International Conference on Frontiers in Handwriting Recognition
Cuneiform scripts constitute an immense source of information about ancient history, dating back almost four thousand years. Documents were written by imprinting wedgeshaped impressions into wet clay tablets, and current scholarly practice typically transcribes the resulting markings by hand with ink on paper. This work develops algorithmic methods for cuneiform script, combining feature extraction for cuneiform wedges with prior work on segmentation-free word spotting using part-structured models. We adapt the inkball model used for word spotting to treat wedge features as individual parts arranged in a tree structure. The geometric relationship between query and target is measured by the energy necessary to deform the tree structure. We also introduce an optimizing method for wedge feature extraction based on optimally assigning tablet structuring elements to hypothesized wedge models. Finally, we evaluate the method on a real-world dataset, and show that it outperforms the state of the art in cuneiform character spotting.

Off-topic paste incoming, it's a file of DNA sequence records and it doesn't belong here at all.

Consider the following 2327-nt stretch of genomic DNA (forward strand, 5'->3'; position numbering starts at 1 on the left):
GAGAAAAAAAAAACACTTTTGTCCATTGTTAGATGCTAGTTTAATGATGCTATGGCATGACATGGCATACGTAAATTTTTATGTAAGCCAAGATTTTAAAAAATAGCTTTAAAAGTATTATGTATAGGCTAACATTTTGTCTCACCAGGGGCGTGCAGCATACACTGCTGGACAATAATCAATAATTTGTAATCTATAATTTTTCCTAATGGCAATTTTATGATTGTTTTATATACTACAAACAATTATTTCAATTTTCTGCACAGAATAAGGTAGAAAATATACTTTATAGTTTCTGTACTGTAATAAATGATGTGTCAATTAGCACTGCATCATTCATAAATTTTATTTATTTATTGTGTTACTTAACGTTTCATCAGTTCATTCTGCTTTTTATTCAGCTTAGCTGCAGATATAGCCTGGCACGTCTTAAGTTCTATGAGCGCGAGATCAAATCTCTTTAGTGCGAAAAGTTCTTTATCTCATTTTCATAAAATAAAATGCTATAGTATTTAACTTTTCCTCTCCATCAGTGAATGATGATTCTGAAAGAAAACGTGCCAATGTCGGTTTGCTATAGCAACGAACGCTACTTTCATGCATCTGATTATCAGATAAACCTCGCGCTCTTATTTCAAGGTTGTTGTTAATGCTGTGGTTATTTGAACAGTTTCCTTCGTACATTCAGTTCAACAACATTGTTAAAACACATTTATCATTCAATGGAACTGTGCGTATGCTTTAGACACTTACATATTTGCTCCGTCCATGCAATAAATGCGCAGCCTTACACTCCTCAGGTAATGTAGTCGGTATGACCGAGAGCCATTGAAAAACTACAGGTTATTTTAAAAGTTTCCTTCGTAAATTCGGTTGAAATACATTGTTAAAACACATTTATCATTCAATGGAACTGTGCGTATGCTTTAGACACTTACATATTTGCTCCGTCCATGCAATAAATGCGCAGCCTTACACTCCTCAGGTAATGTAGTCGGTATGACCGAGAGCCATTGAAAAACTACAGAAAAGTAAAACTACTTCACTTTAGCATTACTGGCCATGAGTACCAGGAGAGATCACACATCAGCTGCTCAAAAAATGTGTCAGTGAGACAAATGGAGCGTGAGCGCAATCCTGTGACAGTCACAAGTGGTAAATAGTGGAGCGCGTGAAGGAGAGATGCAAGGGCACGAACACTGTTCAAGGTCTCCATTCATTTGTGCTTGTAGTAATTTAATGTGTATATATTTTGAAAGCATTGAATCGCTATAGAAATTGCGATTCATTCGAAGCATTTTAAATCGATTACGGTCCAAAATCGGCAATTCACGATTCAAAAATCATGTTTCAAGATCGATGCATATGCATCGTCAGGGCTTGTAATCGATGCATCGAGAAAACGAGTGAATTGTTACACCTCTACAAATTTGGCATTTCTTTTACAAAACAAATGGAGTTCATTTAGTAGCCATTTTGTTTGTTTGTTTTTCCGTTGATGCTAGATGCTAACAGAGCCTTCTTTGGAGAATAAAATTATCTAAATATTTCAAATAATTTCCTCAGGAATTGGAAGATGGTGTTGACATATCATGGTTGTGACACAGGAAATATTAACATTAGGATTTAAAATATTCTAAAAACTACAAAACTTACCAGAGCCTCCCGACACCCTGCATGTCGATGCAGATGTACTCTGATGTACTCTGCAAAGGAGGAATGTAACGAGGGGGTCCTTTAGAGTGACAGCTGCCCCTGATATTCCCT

Cuneiform script, Word spotting, Symbol spotting, Spatial pattern recognition, Part structured models, Optimal assignment, Feature extraction, Gaussian mixture models, Hidden Markov models
Creative Commons License
This work is licensed under a Creative Commons Attribution 4.0 International License.
“Licensed to Smith College and distributed CC-BY under the Smith College Faculty Open Access Policy.”
Bogacz, Bartosz; Howe, Nicholas; and Mara, Mara, "Segmentation-Free Spotting of Cuneiform using Part-Structured Models" (2016). Computer Science: Faculty Publications, Smith College, Northampton, MA.